Technology from the Centre for Machine Vision (CMV) has been making moves to improve animal welfare and maximize crop harvesting.
First off, the 3D imagery system, Herdvision, that helps farmers assess cows’ wellbeing, was featured on the BBC six o’clock news in 2019 as it began a trial by Arla UK 360 farmers.
The technology developed in collaboration with Kingshay and AgsenZe, uses visual monitoring, data recording and automated intelligence to identify changes in each cow’s physical wellbeing, mobility and weight, before they are visible to the human eye.
Facial recognition used to assess pig’s emotions
Animal behaviourists from Scotland’s Rural College in Edinburgh, are using the technology provided by machine vision experts at UWE, to picture a range of pig facial expressions. The hope is that emotions can be identified and facial recognition used to improve pig welfare.
The BBC reported on the study in spring last year and the work is due to appear as part of a Netflix program in 2020.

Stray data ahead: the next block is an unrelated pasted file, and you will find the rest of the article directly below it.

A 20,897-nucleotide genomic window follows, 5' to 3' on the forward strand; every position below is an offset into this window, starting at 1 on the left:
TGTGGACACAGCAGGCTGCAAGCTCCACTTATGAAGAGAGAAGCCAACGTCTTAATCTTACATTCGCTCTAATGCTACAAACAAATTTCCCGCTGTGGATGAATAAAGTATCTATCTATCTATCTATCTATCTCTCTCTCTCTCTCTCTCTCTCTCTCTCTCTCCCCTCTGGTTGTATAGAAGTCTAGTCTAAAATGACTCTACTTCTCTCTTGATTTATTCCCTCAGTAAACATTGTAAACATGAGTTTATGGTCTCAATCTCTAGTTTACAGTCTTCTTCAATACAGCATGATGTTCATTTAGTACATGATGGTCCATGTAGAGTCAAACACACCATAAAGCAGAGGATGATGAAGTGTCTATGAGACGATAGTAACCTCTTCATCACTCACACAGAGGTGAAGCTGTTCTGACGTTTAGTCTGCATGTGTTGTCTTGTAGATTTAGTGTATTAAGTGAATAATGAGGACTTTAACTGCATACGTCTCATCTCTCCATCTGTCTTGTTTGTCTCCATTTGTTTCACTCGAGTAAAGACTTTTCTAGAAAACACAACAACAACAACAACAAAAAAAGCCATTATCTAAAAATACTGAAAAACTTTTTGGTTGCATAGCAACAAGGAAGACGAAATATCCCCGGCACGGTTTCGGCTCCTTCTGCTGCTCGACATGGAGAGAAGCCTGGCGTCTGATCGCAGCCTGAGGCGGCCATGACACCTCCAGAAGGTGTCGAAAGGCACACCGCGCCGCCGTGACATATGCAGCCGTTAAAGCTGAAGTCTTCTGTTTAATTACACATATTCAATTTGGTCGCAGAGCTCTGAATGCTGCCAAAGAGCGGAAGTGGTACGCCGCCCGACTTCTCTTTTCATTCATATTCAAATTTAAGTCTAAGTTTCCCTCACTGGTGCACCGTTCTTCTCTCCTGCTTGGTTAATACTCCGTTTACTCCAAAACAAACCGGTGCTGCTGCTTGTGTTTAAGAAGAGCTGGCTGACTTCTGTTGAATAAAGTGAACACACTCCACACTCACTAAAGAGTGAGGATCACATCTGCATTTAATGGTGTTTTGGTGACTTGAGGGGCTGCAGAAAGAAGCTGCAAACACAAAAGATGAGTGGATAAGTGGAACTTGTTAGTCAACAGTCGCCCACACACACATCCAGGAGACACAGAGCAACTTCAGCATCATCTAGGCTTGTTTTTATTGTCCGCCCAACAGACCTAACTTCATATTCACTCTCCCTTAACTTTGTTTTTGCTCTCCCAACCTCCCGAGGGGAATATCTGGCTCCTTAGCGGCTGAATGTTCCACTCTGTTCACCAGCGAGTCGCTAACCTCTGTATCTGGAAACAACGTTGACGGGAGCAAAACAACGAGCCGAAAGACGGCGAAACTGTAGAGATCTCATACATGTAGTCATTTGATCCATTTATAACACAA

The potato harvester based data capture system –Harvest Eye – provides insight on size, count and crop variation on unwashed potatoes as they are harvested. The integrated data analytics shows precisely what is being lifted and from where in the field, insights that will help maximise marketable yield and reduce crop imbalance.
The technology’s utility was recognised at the Potato Industry Event 2019/20, when it picked up second prize (out of 15 nominations) .
Harvest Eye was developed by CMV for B-hive, who then patented the technology in collaboration with CMV, and now B-Hive / Branston have established a new company, HarvestEye Ltd, to supply the HarvestEye technology to Grimme,a major manufacturer of root crop harvesters.
But the team at CMV aren’t stopping there.
“We’re working on a new funding bid right now to add functionality.”Melvyn Smith, CMV
Mark Hansen, who led development of the technology, represented CMV, as part of the team that picked up the award.